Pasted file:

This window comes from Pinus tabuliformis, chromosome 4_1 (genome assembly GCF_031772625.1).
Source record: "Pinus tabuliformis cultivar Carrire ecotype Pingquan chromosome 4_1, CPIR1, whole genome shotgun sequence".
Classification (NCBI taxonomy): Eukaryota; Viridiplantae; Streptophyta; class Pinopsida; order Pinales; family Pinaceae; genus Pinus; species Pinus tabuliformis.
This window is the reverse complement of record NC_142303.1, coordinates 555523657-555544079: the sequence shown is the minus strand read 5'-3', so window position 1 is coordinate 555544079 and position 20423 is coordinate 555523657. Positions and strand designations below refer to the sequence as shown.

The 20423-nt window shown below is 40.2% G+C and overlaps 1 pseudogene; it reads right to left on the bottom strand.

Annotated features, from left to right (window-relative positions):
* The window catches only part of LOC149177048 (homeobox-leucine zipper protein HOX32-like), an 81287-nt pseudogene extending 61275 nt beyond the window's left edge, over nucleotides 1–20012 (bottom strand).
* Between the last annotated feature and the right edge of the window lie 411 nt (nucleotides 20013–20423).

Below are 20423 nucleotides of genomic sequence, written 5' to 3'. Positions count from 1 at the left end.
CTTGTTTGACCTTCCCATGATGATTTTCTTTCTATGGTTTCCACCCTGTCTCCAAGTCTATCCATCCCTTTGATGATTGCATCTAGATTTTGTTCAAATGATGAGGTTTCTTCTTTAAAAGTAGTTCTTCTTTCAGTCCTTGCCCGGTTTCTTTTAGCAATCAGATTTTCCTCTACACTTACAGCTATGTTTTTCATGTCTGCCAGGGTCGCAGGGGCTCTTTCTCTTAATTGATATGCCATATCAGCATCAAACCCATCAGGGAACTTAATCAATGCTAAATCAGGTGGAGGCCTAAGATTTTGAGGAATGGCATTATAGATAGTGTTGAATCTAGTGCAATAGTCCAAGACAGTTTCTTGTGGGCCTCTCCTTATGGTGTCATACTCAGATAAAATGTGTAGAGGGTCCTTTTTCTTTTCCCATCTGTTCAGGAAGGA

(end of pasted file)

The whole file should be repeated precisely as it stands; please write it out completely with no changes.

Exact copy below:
This window comes from Pinus tabuliformis, chromosome 4_1 (genome assembly GCF_031772625.1).
Source record: "Pinus tabuliformis cultivar Carrire ecotype Pingquan chromosome 4_1, CPIR1, whole genome shotgun sequence".
Classification (NCBI taxonomy): Eukaryota; Viridiplantae; Streptophyta; class Pinopsida; order Pinales; family Pinaceae; genus Pinus; species Pinus tabuliformis.
This window is the reverse complement of record NC_142303.1, coordinates 555523657-555544079: the sequence shown is the minus strand read 5'-3', so window position 1 is coordinate 555544079 and position 20423 is coordinate 555523657. Positions and strand designations below refer to the sequence as shown.

The 20423-nt window shown below is 40.2% G+C and overlaps 1 pseudogene; it reads right to left on the bottom strand.

Annotated features, from left to right (window-relative positions):
* The window catches only part of LOC149177048 (homeobox-leucine zipper protein HOX32-like), an 81287-nt pseudogene extending 61275 nt beyond the window's left edge, over nucleotides 1–20012 (bottom strand).
* Between the last annotated feature and the right edge of the window lie 411 nt (nucleotides 20013–20423).

Below are 20423 nucleotides of genomic sequence, written 5' to 3'. Positions count from 1 at the left end.
CTTGTTTGACCTTCCCATGATGATTTTCTTTCTATGGTTTCCACCCTGTCTCCAAGTCTATCCATCCCTTTGATGATTGCATCTAGATTTTGTTCAAATGATGAGGTTTCTTCTTTAAAAGTAGTTCTTCTTTCAGTCCTTGCCCGGTTTCTTTTAGCAATCAGATTTTCCTCTACACTTACAGCTATGTTTTTCATGTCTGCCAGGGTCGCAGGGGCTCTTTCTCTTAATTGATATGCCATATCAGCATCAAACCCATCAGGGAACTTAATCAATGCTAAATCAGGTGGAGGCCTAAGATTTTGAGGAATGGCATTATAGATAGTGTTGAATCTAGTGCAATAGTCCAAGACAGTTTCTTGTGGGCCTCTCCTTATGGTGTCATACTCAGATAAAATGTGTAGAGGGTCCTTTTTCTTTTCCCATCTGTTCAGGAAGGA